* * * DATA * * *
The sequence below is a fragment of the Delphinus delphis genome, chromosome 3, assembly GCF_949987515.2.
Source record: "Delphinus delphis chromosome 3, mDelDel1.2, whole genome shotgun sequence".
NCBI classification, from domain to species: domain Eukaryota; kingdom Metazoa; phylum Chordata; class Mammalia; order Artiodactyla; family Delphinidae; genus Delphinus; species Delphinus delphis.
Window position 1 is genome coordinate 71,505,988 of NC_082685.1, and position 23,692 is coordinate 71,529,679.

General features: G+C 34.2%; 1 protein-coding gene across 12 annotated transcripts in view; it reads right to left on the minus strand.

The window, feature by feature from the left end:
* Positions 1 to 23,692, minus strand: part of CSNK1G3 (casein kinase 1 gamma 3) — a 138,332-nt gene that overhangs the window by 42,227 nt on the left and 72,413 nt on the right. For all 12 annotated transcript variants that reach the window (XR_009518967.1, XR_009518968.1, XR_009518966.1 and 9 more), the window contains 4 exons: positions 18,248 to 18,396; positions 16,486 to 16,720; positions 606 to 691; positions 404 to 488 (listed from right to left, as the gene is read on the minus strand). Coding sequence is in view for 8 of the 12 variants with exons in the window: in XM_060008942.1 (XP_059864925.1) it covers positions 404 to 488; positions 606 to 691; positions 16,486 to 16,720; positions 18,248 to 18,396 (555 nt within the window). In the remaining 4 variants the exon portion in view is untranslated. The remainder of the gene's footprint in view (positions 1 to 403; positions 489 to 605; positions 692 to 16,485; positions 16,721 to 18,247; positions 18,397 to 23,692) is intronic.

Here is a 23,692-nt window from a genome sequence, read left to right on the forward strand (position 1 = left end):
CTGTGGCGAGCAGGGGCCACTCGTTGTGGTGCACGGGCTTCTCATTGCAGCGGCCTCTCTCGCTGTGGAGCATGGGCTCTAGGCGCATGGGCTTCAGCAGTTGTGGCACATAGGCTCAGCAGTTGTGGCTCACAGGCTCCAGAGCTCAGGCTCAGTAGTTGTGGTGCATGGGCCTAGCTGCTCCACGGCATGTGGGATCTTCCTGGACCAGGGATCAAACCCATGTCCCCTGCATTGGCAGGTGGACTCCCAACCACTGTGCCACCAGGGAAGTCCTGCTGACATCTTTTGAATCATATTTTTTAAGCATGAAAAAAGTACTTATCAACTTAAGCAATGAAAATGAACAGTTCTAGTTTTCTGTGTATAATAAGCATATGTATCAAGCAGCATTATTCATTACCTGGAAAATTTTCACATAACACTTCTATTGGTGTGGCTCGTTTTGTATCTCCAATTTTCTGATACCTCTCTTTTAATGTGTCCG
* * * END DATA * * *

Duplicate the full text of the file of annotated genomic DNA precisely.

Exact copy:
The sequence below is a fragment of the Delphinus delphis genome, chromosome 3, assembly GCF_949987515.2.
Source record: "Delphinus delphis chromosome 3, mDelDel1.2, whole genome shotgun sequence".
NCBI classification, from domain to species: domain Eukaryota; kingdom Metazoa; phylum Chordata; class Mammalia; order Artiodactyla; family Delphinidae; genus Delphinus; species Delphinus delphis.
Window position 1 is genome coordinate 71,505,988 of NC_082685.1, and position 23,692 is coordinate 71,529,679.

General features: G+C 34.2%; 1 protein-coding gene across 12 annotated transcripts in view; it reads right to left on the minus strand.

The window, feature by feature from the left end:
* Positions 1 to 23,692, minus strand: part of CSNK1G3 (casein kinase 1 gamma 3) — a 138,332-nt gene that overhangs the window by 42,227 nt on the left and 72,413 nt on the right. For all 12 annotated transcript variants that reach the window (XR_009518967.1, XR_009518968.1, XR_009518966.1 and 9 more), the window contains 4 exons: positions 18,248 to 18,396; positions 16,486 to 16,720; positions 606 to 691; positions 404 to 488 (listed from right to left, as the gene is read on the minus strand). Coding sequence is in view for 8 of the 12 variants with exons in the window: in XM_060008942.1 (XP_059864925.1) it covers positions 404 to 488; positions 606 to 691; positions 16,486 to 16,720; positions 18,248 to 18,396 (555 nt within the window). In the remaining 4 variants the exon portion in view is untranslated. The remainder of the gene's footprint in view (positions 1 to 403; positions 489 to 605; positions 692 to 16,485; positions 16,721 to 18,247; positions 18,397 to 23,692) is intronic.

Here is a 23,692-nt window from a genome sequence, read left to right on the forward strand (position 1 = left end):
CTGTGGCGAGCAGGGGCCACTCGTTGTGGTGCACGGGCTTCTCATTGCAGCGGCCTCTCTCGCTGTGGAGCATGGGCTCTAGGCGCATGGGCTTCAGCAGTTGTGGCACATAGGCTCAGCAGTTGTGGCTCACAGGCTCCAGAGCTCAGGCTCAGTAGTTGTGGTGCATGGGCCTAGCTGCTCCACGGCATGTGGGATCTTCCTGGACCAGGGATCAAACCCATGTCCCCTGCATTGGCAGGTGGACTCCCAACCACTGTGCCACCAGGGAAGTCCTGCTGACATCTTTTGAATCATATTTTTTAAGCATGAAAAAAGTACTTATCAACTTAAGCAATGAAAATGAACAGTTCTAGTTTTCTGTGTATAATAAGCATATGTATCAAGCAGCATTATTCATTACCTGGAAAATTTTCACATAACACTTCTATTGGTGTGGCTCGTTTTGTATCTCCAATTTTCTGATACCTCTCTTTTAATGTGTCCG